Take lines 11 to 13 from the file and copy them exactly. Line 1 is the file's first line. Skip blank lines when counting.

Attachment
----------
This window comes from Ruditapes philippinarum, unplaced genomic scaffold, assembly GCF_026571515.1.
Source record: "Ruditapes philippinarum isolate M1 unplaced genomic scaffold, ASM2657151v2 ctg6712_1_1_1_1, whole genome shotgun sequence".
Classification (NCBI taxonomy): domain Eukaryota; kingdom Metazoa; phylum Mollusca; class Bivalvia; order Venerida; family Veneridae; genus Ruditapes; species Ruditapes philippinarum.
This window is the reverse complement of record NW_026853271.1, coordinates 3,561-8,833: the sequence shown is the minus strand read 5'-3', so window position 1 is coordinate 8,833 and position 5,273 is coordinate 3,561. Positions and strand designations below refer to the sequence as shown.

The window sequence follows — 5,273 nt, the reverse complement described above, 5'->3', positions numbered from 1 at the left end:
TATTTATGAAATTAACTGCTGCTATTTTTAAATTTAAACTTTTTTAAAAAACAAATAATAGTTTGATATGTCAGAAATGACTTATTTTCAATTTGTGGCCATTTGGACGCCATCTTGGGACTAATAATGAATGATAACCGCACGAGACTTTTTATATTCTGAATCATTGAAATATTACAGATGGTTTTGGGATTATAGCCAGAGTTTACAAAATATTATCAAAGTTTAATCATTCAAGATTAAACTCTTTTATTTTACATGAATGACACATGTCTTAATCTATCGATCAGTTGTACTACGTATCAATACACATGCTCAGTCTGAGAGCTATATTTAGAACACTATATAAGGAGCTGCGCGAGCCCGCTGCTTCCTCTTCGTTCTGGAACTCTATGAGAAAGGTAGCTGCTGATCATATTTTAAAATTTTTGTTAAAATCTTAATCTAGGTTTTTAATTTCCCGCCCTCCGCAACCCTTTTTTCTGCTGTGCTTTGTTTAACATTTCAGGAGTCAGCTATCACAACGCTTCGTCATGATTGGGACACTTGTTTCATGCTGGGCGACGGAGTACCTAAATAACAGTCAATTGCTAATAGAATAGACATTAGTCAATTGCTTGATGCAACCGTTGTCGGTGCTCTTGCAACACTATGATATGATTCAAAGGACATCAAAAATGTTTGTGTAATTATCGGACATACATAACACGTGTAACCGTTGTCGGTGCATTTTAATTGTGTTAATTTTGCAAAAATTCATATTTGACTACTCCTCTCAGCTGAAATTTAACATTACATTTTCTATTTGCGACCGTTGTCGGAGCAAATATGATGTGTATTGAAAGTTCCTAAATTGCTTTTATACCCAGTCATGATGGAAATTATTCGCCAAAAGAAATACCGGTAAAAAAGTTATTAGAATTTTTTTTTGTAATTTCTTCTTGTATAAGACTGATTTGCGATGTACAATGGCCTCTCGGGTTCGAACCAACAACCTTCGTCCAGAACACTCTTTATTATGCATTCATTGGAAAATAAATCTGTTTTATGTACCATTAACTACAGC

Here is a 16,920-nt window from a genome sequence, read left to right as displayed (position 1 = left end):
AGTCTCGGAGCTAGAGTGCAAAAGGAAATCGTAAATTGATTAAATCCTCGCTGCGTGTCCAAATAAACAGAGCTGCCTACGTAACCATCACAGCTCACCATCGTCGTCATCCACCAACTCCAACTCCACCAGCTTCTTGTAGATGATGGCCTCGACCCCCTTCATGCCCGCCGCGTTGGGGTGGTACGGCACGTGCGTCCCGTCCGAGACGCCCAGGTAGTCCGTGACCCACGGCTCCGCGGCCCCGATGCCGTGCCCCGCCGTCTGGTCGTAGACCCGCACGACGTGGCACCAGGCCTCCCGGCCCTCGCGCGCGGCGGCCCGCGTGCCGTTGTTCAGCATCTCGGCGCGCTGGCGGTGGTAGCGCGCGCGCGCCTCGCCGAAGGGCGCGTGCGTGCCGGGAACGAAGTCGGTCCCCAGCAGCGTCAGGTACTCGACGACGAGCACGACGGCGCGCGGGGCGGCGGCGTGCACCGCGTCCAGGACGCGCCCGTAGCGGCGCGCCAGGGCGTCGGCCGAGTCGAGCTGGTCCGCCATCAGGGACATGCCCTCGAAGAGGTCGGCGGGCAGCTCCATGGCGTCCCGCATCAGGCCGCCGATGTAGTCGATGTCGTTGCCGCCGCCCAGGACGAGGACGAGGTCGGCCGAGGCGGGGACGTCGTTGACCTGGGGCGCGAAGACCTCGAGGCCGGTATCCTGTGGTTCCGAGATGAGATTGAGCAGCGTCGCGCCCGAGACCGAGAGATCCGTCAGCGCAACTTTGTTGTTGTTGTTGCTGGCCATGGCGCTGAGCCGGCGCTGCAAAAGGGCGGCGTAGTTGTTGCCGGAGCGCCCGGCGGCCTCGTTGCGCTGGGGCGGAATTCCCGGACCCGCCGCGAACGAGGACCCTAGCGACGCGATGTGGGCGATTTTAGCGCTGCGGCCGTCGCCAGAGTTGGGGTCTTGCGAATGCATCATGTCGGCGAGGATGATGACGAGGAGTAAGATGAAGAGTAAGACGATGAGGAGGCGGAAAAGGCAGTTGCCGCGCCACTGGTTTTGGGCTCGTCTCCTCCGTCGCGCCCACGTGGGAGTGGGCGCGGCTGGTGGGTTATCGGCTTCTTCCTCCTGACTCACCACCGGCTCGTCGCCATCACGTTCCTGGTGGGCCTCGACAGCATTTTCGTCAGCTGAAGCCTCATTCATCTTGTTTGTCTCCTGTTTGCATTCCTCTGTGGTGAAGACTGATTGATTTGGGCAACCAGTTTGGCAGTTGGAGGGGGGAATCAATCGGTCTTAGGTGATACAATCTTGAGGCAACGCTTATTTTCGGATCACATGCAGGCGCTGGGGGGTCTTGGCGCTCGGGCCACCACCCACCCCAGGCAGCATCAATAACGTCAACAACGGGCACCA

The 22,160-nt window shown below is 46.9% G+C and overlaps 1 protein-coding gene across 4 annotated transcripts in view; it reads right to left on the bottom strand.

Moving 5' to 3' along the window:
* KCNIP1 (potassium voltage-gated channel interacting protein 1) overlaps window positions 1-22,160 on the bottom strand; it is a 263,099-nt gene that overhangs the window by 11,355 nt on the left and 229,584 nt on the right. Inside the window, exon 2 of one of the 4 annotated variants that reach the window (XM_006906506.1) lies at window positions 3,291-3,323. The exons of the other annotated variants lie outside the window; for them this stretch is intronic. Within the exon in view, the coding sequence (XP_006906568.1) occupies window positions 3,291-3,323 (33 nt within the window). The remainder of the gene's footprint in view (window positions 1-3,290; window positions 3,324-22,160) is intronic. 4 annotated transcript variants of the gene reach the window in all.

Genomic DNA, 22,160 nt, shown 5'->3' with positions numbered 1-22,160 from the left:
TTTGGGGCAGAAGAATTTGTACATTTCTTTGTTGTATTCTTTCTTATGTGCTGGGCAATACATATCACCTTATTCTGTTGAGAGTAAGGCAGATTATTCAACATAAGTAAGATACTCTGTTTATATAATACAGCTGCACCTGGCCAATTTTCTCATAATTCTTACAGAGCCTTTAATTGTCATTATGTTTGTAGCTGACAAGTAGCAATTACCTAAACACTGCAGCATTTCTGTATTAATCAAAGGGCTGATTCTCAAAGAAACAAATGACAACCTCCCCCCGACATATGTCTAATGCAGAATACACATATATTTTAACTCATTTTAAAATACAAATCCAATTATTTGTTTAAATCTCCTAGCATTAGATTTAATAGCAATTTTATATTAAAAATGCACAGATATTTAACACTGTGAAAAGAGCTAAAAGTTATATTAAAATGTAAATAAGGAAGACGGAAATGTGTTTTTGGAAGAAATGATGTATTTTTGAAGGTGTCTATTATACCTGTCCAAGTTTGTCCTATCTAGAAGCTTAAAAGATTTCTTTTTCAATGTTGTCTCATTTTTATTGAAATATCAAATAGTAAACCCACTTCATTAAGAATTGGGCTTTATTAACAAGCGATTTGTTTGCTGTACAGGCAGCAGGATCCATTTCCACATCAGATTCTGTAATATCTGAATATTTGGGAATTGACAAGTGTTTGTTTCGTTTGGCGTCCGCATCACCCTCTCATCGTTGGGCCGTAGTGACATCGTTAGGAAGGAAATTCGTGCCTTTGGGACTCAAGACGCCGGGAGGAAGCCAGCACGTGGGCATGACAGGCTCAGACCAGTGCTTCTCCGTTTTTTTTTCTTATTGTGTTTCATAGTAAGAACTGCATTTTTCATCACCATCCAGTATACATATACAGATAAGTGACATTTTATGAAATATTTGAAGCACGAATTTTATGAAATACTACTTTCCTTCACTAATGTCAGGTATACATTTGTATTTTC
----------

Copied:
* KCNIP1 (potassium voltage-gated channel interacting protein 1) overlaps window positions 1-22,160 on the bottom strand; it is a 263,099-nt gene that overhangs the window by 11,355 nt on the left and 229,584 nt on the right. Inside the window, exon 2 of one of the 4 annotated variants that reach the window (XM_006906506.1) lies at window positions 3,291-3,323. The exons of the other annotated variants lie outside the window; for them this stretch is intronic. Within the exon in view, the coding sequence (XP_006906568.1) occupies window positions 3,291-3,323 (33 nt within the window). The remainder of the gene's footprint in view (window positions 1-3,290; window positions 3,324-22,160) is intronic. 4 annotated transcript variants of the gene reach the window in all.

Genomic DNA, 22,160 nt, shown 5'->3' with positions numbered 1-22,160 from the left:
TTTGGGGCAGAAGAATTTGTACATTTCTTTGTTGTATTCTTTCTTATGTGCTGGGCAATACATATCACCTTATTCTGTTGAGAGTAAGGCAGATTATTCAACATAAGTAAGATACTCTGTTTATATAATACAGCTGCACCTGGCCAATTTTCTCATAATTCTTACAGAGCCTTTAATTGTCATTATGTTTGTAGCTGACAAGTAGCAATTACCTAAACACTGCAGCATTTCTGTATTAATCAAAGGGCTGATTCTCAAAGAAACAAATGACAACCTCCCCCCGACATATGTCTAATGCAGAATACACATATATTTTAACTCATTTTAAAATACAAATCCAATTATTTGTTTAAATCTCCTAGCATTAGATTTAATAGCAATTTTATATTAAAAATGCACAGATATTTAACACTGTGAAAAGAGCTAAAAGTTATATTAAAATGTAAATAAGGAAGACGGAAATGTGTTTTTGGAAGAAATGATGTATTTTTGAAGGTGTCTATTATACCTGTCCAAGTTTGTCCTATCTAGAAGCTTAAAAGATTTCTTTTTCAATGTTGTCTCATTTTTATTGAAATATCAAATAGTAAACCCACTTCATTAAGAATTGGGCTTTATTAACAAGCGATTTGTTTGCTGTACAGGCAGCAGGATCCATTTCCACATCAGATTCTGTAATATCTGAATATTTGGGAATTGACAAGTGTTTGTTTCGTTTGGCGTCCGCATCACCCTCTCATCGTTGGGCCGTAGTGACATCGTTAGGAAGGAAATTCGTGCCTTTGGGACTCAAGACGCCGGGAGGAAGCCAGCACGTGGGCATGACAGGCTCAGACCAGTGCTTCTCCGTTTTTTTTTCTTATTGTGTTTCATAGTAAGAACTGCATTTTTCATCACCATCCAGTATACATATACAGATAAGTGACATTTTATGAAATATTTGAAGCACGAATTTTATGAAATACTACTTTCCTTCACTAATGTCAGGTATACATTTGTATTTTC